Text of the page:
Join the discussion on key conclusions that can be drawn in the fields of education, learning strategies, learning problems, dyslexia, adhd, autism and more.
Through his long experience in these fields Ioannis Tzivanakis reports and considers relevant research news and their implications. With a subscription of his free Newsletter you will receive the newest edition of Research Insights and more.
Dyslexia, provided that it is regarded as a problem that must be overcome, and not only as an indication of a different perception and thinking style, on the one hand can then be treated, as soon as it is unmistakenly there, on the other hand it would be most desirable for all those involved and affected that dyslexia is detected as early as possible in its genesis or arising, dealt with and ideally resolved.
Certainly the most advantageous situation for all would be, that dyslexia does not arise at all. Both dyslexia and learning problems in general should be prevented through adressing the conditions, through which they arise.
It is my experientially confirmed conviction that dyslexia does not arise, when learning to read is grasped in its complexity and naturalness, and when students use the individually fruitful learning method for reading. Nevertheless, as long as such learning and such complete prevention have not arrived everywhere, the next best thing is dyslexia treatment as early as possible, that is, once dyslexia looks to be active.
Researchers from three universities (University of California, Davis and Yale University) found from the results of a study that it seems very well to be possible to intervene already in the first class, so that a potential future gap in differences in performance can be closed.
In a longitudinal study for reading from the first to twelfth grade examined dyslexic readers - compared with usual readers - had lower reading performance already in the first grade. Thus, the conclusion can be drawn that dyslexia does not arise (only) due to differences that grow over time and expand, but that such differences are already present in the first grade age.
“If the persistent achievement gap between dyslexic and typical readers is to be narrowed, or even closed, reading interventions must be implemented early, when children are still developing the basic foundation for reading acquisition,” said Emilio Ferrer, a UC Davis psychology professor. He is lead author of the article published in The Journal of Pediatrics (November 2015).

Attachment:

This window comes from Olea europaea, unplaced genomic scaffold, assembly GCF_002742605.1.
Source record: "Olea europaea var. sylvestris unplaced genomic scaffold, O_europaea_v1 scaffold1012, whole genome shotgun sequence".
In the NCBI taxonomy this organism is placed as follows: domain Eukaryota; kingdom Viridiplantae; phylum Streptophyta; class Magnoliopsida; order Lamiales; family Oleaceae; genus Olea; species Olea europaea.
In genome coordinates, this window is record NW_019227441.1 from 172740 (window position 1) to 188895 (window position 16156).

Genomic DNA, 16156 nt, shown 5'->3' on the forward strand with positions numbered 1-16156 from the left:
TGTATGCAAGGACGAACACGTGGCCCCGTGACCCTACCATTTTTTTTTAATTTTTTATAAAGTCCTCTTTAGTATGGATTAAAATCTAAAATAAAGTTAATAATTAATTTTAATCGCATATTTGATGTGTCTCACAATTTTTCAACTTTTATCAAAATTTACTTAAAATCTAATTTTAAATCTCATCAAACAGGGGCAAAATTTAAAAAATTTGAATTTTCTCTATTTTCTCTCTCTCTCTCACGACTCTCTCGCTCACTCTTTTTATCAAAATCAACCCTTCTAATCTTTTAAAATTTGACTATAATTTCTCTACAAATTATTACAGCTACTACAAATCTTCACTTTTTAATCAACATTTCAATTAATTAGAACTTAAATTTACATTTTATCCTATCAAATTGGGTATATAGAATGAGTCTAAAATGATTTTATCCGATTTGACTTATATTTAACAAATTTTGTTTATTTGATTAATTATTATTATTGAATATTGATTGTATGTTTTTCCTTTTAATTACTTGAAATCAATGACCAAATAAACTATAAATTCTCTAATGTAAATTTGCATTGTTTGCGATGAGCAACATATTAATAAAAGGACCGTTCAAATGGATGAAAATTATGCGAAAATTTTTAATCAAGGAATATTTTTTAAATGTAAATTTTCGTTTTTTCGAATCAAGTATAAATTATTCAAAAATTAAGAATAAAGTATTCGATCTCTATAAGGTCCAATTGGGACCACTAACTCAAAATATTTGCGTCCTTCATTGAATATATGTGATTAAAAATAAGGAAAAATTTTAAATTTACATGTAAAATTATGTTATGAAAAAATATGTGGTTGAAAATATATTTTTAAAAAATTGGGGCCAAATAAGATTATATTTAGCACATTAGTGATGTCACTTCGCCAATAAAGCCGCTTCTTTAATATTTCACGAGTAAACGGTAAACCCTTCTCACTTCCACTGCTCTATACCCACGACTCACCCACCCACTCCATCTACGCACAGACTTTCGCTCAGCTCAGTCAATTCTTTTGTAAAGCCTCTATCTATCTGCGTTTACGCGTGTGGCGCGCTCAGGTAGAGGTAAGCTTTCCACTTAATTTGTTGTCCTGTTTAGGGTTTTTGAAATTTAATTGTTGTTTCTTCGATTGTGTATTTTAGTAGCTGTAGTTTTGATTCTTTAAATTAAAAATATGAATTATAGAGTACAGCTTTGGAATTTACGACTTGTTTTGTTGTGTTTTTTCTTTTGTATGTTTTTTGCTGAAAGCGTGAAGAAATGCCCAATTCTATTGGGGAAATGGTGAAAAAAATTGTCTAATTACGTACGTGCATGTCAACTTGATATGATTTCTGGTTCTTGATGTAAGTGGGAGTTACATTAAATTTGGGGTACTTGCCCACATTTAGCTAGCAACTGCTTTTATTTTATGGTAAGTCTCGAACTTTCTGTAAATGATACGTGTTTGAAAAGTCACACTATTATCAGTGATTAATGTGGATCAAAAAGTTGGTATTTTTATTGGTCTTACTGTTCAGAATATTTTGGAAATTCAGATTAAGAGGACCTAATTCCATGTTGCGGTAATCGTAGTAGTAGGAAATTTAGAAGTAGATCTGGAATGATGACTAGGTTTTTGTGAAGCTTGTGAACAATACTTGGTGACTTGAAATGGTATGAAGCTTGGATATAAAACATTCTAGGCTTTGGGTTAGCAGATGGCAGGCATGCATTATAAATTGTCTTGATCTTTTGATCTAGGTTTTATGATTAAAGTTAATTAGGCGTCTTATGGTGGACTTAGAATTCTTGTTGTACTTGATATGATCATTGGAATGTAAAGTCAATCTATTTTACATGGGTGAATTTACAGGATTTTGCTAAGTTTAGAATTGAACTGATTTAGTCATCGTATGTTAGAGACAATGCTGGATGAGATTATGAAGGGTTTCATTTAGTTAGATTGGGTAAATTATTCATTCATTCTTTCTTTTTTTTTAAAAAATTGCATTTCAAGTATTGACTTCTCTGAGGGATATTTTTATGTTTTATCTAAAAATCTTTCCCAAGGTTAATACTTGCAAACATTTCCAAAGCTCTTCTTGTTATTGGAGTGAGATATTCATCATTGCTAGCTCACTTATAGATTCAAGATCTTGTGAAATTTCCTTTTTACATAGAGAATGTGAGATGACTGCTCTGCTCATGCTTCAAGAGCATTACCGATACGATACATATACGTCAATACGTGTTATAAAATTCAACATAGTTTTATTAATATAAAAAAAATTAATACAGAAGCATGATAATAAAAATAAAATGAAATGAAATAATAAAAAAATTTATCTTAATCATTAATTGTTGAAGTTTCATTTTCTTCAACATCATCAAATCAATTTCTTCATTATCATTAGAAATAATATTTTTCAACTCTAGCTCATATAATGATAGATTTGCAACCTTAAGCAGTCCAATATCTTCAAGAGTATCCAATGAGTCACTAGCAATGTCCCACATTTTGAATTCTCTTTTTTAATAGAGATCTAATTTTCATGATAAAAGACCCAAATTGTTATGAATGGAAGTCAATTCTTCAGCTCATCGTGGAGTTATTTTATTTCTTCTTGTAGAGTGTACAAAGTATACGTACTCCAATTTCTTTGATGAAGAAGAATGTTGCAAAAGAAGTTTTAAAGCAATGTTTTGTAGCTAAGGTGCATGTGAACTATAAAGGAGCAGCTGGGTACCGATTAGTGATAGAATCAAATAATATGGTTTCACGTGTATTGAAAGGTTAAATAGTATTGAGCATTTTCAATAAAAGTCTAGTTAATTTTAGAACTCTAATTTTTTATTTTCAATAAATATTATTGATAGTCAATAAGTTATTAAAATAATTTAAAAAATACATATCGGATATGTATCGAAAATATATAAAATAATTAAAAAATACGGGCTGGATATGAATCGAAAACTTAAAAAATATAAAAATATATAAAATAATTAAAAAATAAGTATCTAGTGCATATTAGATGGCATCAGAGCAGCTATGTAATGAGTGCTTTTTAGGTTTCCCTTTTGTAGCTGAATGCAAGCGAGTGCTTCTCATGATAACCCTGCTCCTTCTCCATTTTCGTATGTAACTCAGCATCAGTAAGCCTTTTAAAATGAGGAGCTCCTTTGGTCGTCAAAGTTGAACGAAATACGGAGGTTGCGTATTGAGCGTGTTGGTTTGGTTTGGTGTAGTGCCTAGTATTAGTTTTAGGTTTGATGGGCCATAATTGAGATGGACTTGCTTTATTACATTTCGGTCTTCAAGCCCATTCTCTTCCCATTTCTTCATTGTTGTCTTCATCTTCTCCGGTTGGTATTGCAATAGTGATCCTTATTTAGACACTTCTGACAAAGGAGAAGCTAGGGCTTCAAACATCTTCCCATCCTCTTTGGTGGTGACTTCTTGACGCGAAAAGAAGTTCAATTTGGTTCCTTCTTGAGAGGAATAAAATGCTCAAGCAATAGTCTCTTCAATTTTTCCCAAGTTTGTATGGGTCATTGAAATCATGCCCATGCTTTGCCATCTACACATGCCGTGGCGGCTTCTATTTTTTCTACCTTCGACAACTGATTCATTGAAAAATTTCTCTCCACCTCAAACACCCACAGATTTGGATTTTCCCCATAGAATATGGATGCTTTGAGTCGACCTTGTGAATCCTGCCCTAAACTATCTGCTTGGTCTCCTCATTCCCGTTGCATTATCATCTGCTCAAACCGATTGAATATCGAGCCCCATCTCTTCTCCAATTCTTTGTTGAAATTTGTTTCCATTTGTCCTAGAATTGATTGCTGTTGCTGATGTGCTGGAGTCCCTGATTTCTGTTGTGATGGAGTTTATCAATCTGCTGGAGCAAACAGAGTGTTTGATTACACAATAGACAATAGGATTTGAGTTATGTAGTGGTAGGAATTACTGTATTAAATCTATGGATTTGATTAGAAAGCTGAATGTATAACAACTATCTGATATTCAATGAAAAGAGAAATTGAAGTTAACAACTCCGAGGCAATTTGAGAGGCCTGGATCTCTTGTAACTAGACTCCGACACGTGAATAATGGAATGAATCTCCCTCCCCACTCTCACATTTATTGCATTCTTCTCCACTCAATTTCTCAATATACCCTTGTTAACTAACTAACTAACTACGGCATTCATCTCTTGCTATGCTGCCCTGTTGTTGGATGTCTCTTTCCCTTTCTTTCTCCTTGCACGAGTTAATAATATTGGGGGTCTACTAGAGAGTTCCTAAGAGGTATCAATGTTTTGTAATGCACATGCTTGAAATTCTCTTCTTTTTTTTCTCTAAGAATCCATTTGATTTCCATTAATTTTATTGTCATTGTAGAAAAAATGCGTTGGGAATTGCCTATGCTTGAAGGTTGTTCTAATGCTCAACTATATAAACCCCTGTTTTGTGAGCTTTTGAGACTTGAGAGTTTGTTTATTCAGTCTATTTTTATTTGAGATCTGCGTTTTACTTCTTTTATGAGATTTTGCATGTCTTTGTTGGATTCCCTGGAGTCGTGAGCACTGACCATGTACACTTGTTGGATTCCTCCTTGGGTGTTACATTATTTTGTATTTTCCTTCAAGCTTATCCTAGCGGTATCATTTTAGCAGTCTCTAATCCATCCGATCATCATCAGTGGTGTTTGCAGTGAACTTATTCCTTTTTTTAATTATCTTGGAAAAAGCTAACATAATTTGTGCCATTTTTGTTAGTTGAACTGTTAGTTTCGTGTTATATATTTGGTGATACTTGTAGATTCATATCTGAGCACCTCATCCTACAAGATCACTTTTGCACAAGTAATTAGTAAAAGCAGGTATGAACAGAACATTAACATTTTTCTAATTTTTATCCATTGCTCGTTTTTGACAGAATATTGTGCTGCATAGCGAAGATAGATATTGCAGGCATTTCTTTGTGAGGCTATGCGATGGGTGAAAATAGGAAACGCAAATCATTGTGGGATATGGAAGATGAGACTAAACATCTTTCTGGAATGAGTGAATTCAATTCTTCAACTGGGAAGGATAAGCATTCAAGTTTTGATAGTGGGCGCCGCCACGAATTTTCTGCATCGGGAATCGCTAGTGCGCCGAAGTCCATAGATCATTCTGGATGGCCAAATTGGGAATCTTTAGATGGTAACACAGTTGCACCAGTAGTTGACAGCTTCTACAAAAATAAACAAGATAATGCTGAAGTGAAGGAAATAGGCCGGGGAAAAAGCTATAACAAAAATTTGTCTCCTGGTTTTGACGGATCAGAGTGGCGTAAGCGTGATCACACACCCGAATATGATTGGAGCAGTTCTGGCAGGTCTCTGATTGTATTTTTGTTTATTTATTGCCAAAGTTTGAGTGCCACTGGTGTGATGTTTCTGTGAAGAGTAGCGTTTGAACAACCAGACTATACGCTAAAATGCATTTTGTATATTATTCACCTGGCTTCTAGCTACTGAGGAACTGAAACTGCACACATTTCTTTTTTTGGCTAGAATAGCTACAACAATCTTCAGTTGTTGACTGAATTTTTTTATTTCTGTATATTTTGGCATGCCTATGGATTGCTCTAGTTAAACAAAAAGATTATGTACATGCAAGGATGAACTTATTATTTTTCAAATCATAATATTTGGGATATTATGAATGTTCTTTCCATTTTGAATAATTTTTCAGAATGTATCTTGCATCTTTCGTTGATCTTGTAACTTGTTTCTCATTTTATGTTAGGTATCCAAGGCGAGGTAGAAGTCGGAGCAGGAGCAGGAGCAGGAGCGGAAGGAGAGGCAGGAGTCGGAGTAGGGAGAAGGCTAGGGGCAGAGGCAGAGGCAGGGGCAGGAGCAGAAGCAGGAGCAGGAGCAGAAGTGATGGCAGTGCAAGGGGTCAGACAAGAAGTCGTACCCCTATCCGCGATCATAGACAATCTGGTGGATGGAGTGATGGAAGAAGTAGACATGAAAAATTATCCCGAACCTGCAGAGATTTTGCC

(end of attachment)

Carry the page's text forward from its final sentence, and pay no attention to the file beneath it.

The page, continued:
Concerning the question, whether drugs for ADHD treatment affect the sleep of those with an ADHD behavioural structure and performance, researchers have previously assumed different influences. Some researchers found that such substances may interfere on sleep, particularly if they are taken at a later time of day. Others claim that these drugs improve sleep ability.
Due to such different results, a meta-analysis was conducted by the University of Nebraska-Lincoln. For Timothy Nelson, who was involved in the study, such a meta-analysis is very useful: “By aggregating and summarizing previous research in a rigorous and statistical way, we can identify the main findings that we see across all these studies. It's essentially a study of studies."
The in-depth investigation was carried out on the basis of objective criteria and not influenced by reports from parents. So results were considered of clinical sleep studies and using wristband monitors. The results showed that both Ritalin and amphetamines like Adderal cause sleep problems. The conclusion of the researchers from Nebraska (published on 23 November 2015 in the Journal Pediatrics) for physicians who wish to consider all pros and cons concerning such stimulants, reads: "The potential for disrupted sleep should be part of the cost-benefit analysis with stimulants“.
Good to know, because good sleep is so essential; especially as we all share the common experience that before all medication in ADHD cases, but also in general, i.e. independent of ADHD, poor sleep or lack of sleep leads to increased fatigue and irritability. Both strong causes with many effects, but in the present context, especially with the effect of a weaker or more restless and fidgety attention.